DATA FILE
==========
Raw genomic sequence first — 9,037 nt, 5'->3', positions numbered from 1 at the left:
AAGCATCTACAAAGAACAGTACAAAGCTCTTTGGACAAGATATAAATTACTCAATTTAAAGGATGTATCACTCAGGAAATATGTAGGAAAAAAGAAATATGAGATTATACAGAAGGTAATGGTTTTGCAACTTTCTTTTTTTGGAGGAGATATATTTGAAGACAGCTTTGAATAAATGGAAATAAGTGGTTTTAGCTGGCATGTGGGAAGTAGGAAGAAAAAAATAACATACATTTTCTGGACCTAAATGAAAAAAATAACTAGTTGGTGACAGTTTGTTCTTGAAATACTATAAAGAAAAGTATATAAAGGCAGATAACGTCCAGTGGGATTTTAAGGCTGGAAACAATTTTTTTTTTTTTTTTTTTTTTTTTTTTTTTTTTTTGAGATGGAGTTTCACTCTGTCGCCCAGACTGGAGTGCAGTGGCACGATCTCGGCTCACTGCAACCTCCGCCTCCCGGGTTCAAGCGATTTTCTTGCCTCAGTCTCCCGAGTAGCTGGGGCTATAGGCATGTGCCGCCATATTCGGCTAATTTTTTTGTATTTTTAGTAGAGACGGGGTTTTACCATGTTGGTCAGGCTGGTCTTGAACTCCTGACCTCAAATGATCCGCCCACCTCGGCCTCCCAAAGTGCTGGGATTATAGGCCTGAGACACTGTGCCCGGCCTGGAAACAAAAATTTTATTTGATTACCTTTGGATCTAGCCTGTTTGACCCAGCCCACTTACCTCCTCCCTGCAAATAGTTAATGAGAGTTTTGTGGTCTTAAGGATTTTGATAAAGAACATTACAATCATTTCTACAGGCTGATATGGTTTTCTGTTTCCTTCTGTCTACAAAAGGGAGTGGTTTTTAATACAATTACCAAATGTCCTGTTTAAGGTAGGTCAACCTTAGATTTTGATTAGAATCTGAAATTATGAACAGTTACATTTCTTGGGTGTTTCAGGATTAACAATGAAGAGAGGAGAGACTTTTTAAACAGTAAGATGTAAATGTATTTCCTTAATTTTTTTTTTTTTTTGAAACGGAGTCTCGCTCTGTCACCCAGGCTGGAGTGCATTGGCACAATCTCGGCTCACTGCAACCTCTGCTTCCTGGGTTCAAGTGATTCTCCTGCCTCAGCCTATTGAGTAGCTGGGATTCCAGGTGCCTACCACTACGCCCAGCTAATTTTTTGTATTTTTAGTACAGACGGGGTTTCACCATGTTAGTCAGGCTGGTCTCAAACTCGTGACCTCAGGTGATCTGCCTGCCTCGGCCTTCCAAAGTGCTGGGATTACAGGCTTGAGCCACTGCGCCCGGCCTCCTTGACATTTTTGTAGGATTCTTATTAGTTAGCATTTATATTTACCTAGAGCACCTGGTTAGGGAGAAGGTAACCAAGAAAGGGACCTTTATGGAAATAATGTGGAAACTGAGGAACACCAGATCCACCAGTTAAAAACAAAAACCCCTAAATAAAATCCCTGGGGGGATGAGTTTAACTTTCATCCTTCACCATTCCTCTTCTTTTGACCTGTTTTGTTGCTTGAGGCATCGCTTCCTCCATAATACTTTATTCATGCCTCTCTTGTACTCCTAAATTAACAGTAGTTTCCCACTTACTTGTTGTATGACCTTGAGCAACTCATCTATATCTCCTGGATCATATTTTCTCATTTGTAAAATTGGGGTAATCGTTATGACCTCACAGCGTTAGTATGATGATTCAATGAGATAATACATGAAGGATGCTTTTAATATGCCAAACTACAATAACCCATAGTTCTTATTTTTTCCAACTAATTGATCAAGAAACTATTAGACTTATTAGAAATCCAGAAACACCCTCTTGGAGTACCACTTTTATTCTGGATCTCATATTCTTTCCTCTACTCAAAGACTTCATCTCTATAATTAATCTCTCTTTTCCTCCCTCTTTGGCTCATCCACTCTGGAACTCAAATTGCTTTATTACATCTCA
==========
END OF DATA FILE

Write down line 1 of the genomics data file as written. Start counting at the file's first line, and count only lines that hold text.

Raw genomic sequence first — 9,037 nt, 5'->3', positions numbered from 1 at the left: